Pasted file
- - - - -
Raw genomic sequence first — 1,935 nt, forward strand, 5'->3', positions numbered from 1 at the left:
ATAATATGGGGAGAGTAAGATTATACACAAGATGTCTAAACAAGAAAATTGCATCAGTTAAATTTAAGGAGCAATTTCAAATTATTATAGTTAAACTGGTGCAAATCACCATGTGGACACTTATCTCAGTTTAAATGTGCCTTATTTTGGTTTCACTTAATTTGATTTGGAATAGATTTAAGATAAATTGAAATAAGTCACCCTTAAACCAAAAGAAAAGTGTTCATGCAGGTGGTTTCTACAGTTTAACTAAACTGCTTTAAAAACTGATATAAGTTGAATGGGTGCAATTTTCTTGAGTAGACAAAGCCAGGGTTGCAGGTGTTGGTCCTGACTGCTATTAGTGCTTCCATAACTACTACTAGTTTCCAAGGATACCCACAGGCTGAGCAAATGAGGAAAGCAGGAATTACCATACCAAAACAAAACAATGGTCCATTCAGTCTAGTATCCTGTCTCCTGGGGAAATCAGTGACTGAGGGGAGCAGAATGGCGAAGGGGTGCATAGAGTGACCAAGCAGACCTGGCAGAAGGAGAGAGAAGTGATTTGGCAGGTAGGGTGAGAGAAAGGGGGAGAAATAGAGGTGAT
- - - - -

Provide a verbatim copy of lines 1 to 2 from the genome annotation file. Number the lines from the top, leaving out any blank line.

Raw genomic sequence first — 1,935 nt, forward strand, 5'->3', positions numbered from 1 at the left:
ATAATATGGGGAGAGTAAGATTATACACAAGATGTCTAAACAAGAAAATTGCATCAGTTAAATTTAAGGAGCAATTTCAAATTATTATAGTTAAACTGGTGCAAATCACCATGTGGACACTTATCTCAGTTTAAATGTGCCTTATTTTGGTTTCACTTAATTTGATTTGGAATAGATTTAAGATAAATTGAAATAAGTCACCCTTAAACCAAAAGAAAAGTGTTCATGCAGGTGGTTTCTACAGTTTAACTAAACTGCTTTAAAAACTGATATAAGTTGAATGGGTGCAATTTTCTTGAGTAGACAAAGCCAGGGTTGCAGGTGTTGGTCCTGACTGCTATTAGTGCTTCCATAACTACTACTAGTTTCCAAGGATACCCACAGGCTGAGCAAATGAGGAAAGCAGGAATTACCATACCAAAACAAAACAATGGTCCATTCAGTCTAGTATCCTGTCTCCTGGGGAAATCAGTGACTGAGGGGAGCAGAATGGCGAAGGGGTGCATAGAGTGACCAAGCAGACCTGGCAGAAGGAGAGAGAAGTGATTTGGCAGGTAGGGTGAGAGAAAGGGGGAGAAATAGAGGTGAT